The process of making decisions is not always clear and with decision comes consequence and possible regret of what could have been. In “The Road Not Taken”, by Robert Frost, the reader is left feeling the writers’ dilemma of choice. Making the right choice sometimes is not easy and the end result is not always what we hoped for. Both of the choices or “roads”, in this case, were seemingly filled with new beginnings and hope for the future. The traveler expresses that he will keep the other path for another day.
This is evidenced in the fourth stanza, line 1, “I shall be telling this with a sigh”, and the writer leads the reader to believe that he in later years had some regret of the unknown and what could have been if he had taken the other road as told in stanza 4, line 2-3, “Somewhere ages and ages hence: Two roads diverged in a wood, and I…. I took the one less traveled by”. The simplicity of the writing makes it easy to read but has an obviously deeper meaning; as it relates to life’s more complicated choices and the consequences of those choices, positive or negative.
The poem is written as a lyrical poem, with four stanzas of five lines each. The setting is described in line 1 of stanza 1, as, “yellow wood” and in line 2 of stanza 3, “In leaves no step had trodden black”. These inferences display a mental visual of Fall; the leaves, turning yellow and falling to the ground. The theme is presented in various ways. Firstly, we can see and feel conflict throughout the poem. The conflict of choice and the permanency placed on the decisions we make. The conflict of regret, since we can’t remove or retract what has already been done.
Secondly, confidence and commitment is permeating in the travelers’ choice of roads since it does not appear that the speaker has second thoughts about his final decision but did take time in forming the ultimate decision of which road to take. In the first stanza the traveler comes upon two roads; both of the roads offering new adventures and a risk of disappointment. Being only one person the traveler is faced with having to choose what road to take. The decision was not made lightly as he states, “long I stood and looked down one as far as I could”. Seemingly, it was to see if one road was more desirable than the other road.
Would the road end soon after the bend? Would it offer new scenery and new experience? Or, would it hold emptiness and disappointment? Next, in stanza 2 the traveler expresses that the second road was considered fairly. The traveler describes the road as less worn, the views of Fall similar but more or less the roads were the same. Yet the traveler still hopes that something evident would present itself so the choice would be made clear. Unfortunately, the desire for something visible did not appear and the traveler in stanza 3 expresses dismay by stating, “And both that morning equally lay”, “In leaves no step had trodden black”.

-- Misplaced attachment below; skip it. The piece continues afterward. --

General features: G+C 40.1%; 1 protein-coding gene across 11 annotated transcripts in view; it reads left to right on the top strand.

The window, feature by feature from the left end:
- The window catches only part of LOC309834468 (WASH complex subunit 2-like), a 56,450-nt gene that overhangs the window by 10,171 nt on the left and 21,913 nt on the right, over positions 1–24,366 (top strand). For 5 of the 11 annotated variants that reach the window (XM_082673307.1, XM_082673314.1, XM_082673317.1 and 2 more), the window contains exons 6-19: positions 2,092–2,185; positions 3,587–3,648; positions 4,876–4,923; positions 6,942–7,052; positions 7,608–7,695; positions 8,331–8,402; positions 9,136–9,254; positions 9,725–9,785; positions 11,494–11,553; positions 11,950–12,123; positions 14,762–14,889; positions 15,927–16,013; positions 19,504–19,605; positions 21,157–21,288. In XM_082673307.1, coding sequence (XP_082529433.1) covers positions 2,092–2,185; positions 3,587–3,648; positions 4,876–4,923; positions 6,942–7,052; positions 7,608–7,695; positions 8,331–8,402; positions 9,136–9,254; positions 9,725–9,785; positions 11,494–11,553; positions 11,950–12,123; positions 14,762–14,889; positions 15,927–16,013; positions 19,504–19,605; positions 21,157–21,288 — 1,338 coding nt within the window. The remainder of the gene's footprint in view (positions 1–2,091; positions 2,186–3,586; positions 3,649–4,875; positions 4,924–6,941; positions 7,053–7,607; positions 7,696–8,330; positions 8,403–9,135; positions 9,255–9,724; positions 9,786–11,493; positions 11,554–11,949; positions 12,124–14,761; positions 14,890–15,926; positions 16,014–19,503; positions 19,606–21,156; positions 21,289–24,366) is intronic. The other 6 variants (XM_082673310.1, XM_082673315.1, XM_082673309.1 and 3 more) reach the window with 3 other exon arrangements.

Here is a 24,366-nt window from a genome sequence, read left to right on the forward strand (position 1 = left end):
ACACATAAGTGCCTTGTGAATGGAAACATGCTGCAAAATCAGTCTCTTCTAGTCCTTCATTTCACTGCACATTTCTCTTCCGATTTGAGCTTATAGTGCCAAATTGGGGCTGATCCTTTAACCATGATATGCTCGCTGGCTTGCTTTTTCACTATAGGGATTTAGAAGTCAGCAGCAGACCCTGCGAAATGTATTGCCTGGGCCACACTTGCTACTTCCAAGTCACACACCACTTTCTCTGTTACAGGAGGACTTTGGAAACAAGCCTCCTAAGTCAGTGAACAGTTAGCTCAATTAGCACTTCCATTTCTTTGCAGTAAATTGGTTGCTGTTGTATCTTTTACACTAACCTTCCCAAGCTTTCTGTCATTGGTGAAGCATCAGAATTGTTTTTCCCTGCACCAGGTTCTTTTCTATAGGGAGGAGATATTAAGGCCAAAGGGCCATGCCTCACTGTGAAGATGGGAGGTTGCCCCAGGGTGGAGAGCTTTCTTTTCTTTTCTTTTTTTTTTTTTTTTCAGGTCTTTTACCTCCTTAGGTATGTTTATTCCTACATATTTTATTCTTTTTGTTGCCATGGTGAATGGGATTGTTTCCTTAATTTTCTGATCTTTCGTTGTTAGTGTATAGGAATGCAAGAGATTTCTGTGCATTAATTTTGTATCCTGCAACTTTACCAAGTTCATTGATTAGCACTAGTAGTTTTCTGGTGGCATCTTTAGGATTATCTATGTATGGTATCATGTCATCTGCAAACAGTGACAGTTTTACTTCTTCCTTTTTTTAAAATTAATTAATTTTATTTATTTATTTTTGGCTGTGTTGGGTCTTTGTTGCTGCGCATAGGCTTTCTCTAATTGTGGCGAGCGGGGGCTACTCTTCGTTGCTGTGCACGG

Explaining that both roads had not been walked upon that day and so the adventure would be all his regardless of his choice. In line 3 the traveler optimistically states in not so many words, that one day he would be able to come back to that crossroad and take the journey down the road not taken. Though, realistically the traveler doubts his return as noted in stanza 4, line 5 “I doubted if I should ever come back”. Leaving the opportunity for return open, I believe enabled the traveler to peacefully make the decision with excitement and certainty to take the road less traveled.
In stanza 4, the reader is delighted by the travelers’ confidence as he talks about the stories he’ll tell someday about this life journey. “I shall be telling this with a sigh”, “Somewhere ages and ages hence”. The traveler engages the reader by explaining that although decisional doubts were present at first, he took a leap of faith and it had a positive impact on his life. It can be assumed that the traveler feels his decisions made that day had a positive impact on the rest of his life, as he states, “and that has made all the difference”. The tone is positive and enlightening.
The tone encourages the reader not to always base decisions solely on social standards of popularity but to ponder all the pros and cons before a final decision is made. I read the poem over and over again, maybe 50 or more times before truly understanding the meaning of this poem; and the implications of choice the poem permeated. It became clear to me that the need for faith and trust in our selves but also in God was the bases for good decision making in this poem and in our everyday life. When left alone to make decisions solely based on the influences of others we may often fail or live with disappointment.
Kennedy, X. J., & Gioia, D. (2007). Literature: An introduction to fiction, poetry, drama, and writing. New York: Pearson Longman.